Maui News

Maui Nui Marine Resource Council holds July 6 talk on nature-based solutions to cesspools

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Nature-based methods, including those using non-invasive clumping vetiver as shown here, can provide alternatives to polluting cesspools and injection wells in Hawai’i, according to a Maui Nui Marine Resource Center presentation. PC: Ridge to Reefs

Part of Maui Nui Marine Resource Council’s monthly series, a free Zoom webinar called “Nature Based Solutions to Cesspools and Injection Wells — Latest Findings from Field Research” will be held at 5:30 p.m. Wednesday, July 6.

Are there effective nature-based solutions that can help replace the 90,000 cesspools in the State of Hawaiʻi that are currently releasing nearly 53 million gallons of raw, untreated human waste into the environment each day?  

Can nature-based methods also provide quick-to-install alternatives to the injection wells located throughout the state that are used for wastewater disposal, often to the detriment of nearshore ocean waters and coral reefs?   

Those questions and more will be answered by presenters Paul Sturm, founder and executive director of the nonprofit organization Ridge to Reefs, and John Astilla, a local farmer and founder/owner of Sunshine Vetiver Solutions, a news release said. 

Admission is free, but advance reservations are required. To reserve a spot, click here.

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The presentation is part of Maui Nui Marine Resource Council’s monthly Know Your Ocean Speaker Series, supported by the County of Maui.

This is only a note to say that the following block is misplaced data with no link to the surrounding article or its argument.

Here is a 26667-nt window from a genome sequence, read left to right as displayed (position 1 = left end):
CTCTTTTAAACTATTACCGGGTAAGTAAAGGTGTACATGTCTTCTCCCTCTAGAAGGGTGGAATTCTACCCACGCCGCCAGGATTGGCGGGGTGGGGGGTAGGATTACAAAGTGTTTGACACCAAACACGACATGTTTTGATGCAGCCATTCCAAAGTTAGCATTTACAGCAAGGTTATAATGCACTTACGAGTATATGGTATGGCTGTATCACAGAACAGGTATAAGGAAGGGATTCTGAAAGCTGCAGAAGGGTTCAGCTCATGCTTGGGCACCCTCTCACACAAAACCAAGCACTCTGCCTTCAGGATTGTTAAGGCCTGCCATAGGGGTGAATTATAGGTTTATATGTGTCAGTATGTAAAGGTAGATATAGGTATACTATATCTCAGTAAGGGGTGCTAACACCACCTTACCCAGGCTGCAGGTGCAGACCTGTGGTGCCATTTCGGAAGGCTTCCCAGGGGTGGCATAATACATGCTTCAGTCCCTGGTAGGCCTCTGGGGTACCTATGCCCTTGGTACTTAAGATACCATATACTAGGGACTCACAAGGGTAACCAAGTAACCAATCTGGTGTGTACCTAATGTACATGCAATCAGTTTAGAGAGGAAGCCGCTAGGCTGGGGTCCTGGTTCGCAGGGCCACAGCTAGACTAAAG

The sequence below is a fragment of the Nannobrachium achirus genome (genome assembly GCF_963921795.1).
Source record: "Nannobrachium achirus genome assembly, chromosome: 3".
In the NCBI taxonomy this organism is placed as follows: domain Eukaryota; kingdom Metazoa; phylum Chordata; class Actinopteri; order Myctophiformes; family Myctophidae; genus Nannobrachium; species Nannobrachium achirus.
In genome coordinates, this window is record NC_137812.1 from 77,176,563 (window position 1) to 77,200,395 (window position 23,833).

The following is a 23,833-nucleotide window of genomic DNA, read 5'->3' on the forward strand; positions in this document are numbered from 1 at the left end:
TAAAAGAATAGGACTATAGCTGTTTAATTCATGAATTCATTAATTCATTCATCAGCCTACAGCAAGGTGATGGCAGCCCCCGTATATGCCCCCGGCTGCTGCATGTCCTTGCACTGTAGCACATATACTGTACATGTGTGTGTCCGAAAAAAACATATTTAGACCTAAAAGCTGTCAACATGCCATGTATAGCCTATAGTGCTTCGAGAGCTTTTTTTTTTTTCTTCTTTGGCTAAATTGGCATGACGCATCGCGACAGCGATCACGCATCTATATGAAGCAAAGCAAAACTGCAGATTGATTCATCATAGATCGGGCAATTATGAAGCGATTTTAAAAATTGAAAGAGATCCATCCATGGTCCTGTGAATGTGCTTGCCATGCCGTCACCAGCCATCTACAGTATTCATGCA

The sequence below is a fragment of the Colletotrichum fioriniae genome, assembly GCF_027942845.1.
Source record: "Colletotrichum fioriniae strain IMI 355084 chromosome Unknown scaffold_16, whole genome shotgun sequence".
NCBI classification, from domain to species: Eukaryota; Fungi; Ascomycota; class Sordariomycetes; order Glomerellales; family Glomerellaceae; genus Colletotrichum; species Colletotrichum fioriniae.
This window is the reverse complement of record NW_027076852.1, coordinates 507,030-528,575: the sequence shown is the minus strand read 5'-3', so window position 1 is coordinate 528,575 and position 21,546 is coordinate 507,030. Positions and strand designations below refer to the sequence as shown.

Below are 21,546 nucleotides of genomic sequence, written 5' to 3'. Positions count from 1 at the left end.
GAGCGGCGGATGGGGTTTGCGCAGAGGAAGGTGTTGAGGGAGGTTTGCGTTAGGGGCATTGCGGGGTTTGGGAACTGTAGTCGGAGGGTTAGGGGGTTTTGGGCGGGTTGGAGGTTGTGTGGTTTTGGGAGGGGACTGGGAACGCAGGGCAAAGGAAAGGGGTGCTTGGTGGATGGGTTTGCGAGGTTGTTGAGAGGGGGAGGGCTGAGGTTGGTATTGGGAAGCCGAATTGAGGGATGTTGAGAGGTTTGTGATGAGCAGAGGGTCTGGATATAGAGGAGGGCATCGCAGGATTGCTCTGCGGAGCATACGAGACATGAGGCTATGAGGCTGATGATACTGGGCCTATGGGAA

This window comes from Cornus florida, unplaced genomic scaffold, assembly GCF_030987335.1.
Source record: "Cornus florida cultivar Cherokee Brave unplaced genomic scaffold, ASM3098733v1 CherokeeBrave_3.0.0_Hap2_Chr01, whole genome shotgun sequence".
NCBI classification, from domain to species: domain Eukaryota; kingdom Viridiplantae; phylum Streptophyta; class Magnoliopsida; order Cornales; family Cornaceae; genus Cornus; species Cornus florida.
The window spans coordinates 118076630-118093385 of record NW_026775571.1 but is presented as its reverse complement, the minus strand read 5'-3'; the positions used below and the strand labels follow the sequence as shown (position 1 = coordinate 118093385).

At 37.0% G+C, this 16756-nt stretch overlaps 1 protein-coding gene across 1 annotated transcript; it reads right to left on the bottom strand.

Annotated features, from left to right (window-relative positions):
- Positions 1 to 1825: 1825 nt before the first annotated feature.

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Sturm will discuss a nature-based treatment system for cesspool conversion, which has been shown to be highly effective in six months of testing with University of Hawaiʻi. It relies on native plant and restoration plant species that use evapotranspiration to reduce the concentration and volume of effluent released to the environment and functions as a zero discharge system. 

Astilla and Sturm will also discuss the results of a pilot project adjacent to the Kīhei wastewater plant that demonstrates an alternative to injection wells that is less costly, highly effective and more space efficient.

This pilot project demonstrates techniques that can be used to treat effluent from any of Maui’s three wastewater plants. 

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Cesspools are little more than holes in the ground that discharge raw, untreated human waste into the environment, where it finds its way into groundwater drinking supplies, rivers and the ocean.

There are about 12,000 cesspools on Maui and 1,400 on Molokaʻi.

In 2017, the Hawai‘i State Legislature passed Act 125, which mandates that by January 1, 2050, all cesspools in the State, unless granted exemption, shall upgrade or convert to a septic or aerobic treatment unit, or connect to a sewer system (Act 125, 2017). 

But replacing a cesspool with an approved septic system requires a significant cash outlay for most homeowners, with an average cost of more than $23,000 per cesspool replacement.

“More than 53 million gallons of human sewage enters Hawaii’s environment each day through cesspools; this sewage contaminates groundwater drinking water supplies and our coastal ocean waters, creating algae blooms and harm to corals,” Sturm said. “That’s why Ridge to Reefs has focused on finding affordable nature-based alternatives to cesspools, to ease the financial burden on homeowners and businesses, and provide a solution to this pollution issue.” 

Sturm and Astilla will also be describing an affordable, nature-based methods to replace the use of injection wells to re-use or dispose of treated wastewater.

These methods have been tested at a pilot site near the Kihei Wastewater Reclamation Facility. Results of this pilot project will be presented during the Zoom webinar.

“Throughout the state of Hawaii, more than 500 injection wells, most of which were dedicated to the disposal of treated sewage effluent, had been installed by 1985,” Sturm said. “Unfortunately, this effluent has been found to enter our coastal waters, where it contributes to coral reef deterioration.”

Paul Sturm

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